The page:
“I’m just thinking about the implications for math,” a teacher said, nods and affirmations echoing around the room. “It’s just stunning.”

“Say more, and louder,” said Aimee Batliner-Gillette, an elementary school principal who helped lead the training.

The teacher cleared her throat. “The complication of language in math becomes overwhelming for many fifth graders, and it gets increasingly complex,” she said. “I’m thinking of so many different content areas that are so dependent on literacy.”


Reading, in other words, is necessary for so much more than enjoying books.

But for all districts to train K-5 teachers the way Mercer Island is, they’re likely going to need some help, and advocates say it should be coming from the state.

“We are hoping to see bigger, more powerful people doing what Reykdal said — but sticking to it,” said Jan Hasbrouck, a consultant and author who helped form the reading nonprofit Read Washington (ReadWA) to help train more teachers.

Representatives of the Office of Superintendent for Public Instruction say they are invested in changing literacy instruction, but they’ve also been preoccupied by the pandemic.

“Our priority on literacy hasn’t changed,” Michaela Miller, deputy superintendent, said in an interview in January. “Schools are struggling with day-to-day operations, and maintaining stability for students is key to all learning.” 

Miller called the dyslexia bill “important as a screening tool,” but conceded that it’s still “not the only component to a full literacy plan.” 


OSPI is thinking about the way in which reading is integrated into all content areas. “A lot of our focus will be building capacity of early grade teachers to think not just about literacy structure, but to pull in other content areas … and not just talk about ELA [English Language Arts] instruction and vocabulary,” she said.

When asked about the equity of resources around literacy, Miller pointed to the dyslexia work group Wiliams was part of. She said OSPI is lobbying to get more overall funding. Federal stimulus funding could help, too — though it comes with an expiration date.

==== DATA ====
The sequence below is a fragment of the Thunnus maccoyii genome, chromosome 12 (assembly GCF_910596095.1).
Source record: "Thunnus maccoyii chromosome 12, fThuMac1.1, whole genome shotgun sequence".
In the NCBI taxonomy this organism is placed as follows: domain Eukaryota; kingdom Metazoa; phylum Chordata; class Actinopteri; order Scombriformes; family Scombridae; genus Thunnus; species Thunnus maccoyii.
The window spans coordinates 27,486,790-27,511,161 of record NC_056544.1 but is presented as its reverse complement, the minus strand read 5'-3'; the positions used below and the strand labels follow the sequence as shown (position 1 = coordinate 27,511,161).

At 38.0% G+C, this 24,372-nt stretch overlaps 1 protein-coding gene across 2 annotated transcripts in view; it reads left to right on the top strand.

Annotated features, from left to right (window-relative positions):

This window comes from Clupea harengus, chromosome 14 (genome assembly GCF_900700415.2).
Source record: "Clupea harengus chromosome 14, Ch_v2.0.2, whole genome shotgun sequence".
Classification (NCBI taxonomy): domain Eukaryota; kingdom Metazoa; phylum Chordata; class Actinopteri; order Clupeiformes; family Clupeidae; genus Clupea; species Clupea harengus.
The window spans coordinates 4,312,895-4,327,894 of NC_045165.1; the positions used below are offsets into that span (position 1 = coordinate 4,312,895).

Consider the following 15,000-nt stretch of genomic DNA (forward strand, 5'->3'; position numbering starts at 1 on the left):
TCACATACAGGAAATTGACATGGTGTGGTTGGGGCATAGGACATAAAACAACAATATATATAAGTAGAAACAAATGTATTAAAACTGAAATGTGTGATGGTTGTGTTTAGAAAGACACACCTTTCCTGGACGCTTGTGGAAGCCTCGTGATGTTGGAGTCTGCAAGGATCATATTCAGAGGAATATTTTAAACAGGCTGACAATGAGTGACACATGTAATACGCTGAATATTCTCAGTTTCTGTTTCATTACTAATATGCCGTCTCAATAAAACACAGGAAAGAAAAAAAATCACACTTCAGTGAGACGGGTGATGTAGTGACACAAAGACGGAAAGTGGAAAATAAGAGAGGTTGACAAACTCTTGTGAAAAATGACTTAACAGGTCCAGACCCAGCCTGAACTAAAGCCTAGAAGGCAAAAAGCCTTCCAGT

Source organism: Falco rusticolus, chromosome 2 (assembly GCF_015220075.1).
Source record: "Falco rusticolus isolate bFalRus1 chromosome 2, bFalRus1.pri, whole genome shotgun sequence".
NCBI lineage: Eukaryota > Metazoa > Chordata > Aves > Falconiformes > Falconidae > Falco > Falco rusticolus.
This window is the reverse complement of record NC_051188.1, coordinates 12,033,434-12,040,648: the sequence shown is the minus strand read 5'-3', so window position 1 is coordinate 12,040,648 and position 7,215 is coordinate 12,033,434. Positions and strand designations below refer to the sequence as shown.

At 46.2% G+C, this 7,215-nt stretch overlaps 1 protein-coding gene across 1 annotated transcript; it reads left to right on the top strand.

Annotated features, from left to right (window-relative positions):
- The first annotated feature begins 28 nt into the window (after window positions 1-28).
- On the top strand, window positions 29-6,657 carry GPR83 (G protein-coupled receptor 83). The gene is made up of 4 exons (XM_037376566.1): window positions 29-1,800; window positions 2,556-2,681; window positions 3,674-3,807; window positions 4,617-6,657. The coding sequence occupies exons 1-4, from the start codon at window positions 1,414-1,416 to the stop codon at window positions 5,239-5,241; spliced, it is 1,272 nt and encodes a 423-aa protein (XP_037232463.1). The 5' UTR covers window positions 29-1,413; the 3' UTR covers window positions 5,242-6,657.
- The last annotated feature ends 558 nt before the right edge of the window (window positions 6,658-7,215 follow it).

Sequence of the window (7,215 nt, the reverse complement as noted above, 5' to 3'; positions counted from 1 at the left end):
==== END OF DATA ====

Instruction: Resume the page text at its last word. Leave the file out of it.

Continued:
To drive change, she said, the state would need to tie its goals to its learning standards, the list of things that every district is accountable for teaching students by a certain point.

OSPI, she said, is trying to balance incentives, like resources, with compliance, as mandated by the law. “We have a bully pulpit to point folks in what their community needs are,” she said.

But advocates like Hasbrouck say they’re not using it nearly enough. Julie Bedell, a longtime Seattle teacher and the president of ReadWA, agrees. “I don’t know how serious anybody in Olympia is about how well our kids score in reading,” she said. “If they were, we would have more support.”

Understanding why students struggle

As a college student, Mercer Island teacher Michele Frisch didn’t get much instruction in teaching reading. “You were just supposed to teach reading and provide wonderfully written books and have lots of writing and experience with language,” she said. By the time she started teaching in 1988, California had embraced the whole language approach, but her district kept phonics. 


Even within that realm, she’s seen an evolution. Early on, phonics meant a focus on things like the letter of the week. Every week, students would learn a letter and find things that start with it, like a food or animal. “It took a really long time to get to the end of the alphabet,” she said. 

About eight years ago, Mercer Island brought in a new reading program; for Frisch, everything clicked into place, because it was more specific. She felt she could understand and address the different ways in which students struggled. 

She’s now gone through LETRS twice, and the program brought even more tangible tools. She was shocked to see her students responding so quickly, and the breakdown of words gave her a crisper picture of the specific letters and sounds the kids were missing. Now, in addition to lessons that demonstrate the manipulation of sounds, or phonemic awareness, she teaches “sight words,” or words that appear so frequently that kids are encouraged to memorize the sight of them. 

Of this year’s 227 second graders, about 29 were identified by the dyslexia screening; of the 242 first graders — who were taught by kindergarten teachers last year — just 19 were. By April, Williams said, the district was able to closely monitor the growth of every single student in grades two through five, in accordance with the new law.

But change isn’t easy. 

Toward the end of the Mercer Island session, a more experienced teacher bristled at the programming, saying it was different from what she’d learned years ago. “I’m going to push back on this,” the teacher said. “Kids should be able to delete and manipulate sounds when there’s three or four sounds.” 

She then said, glibly, “I suppose I need more advanced phonemic awareness.”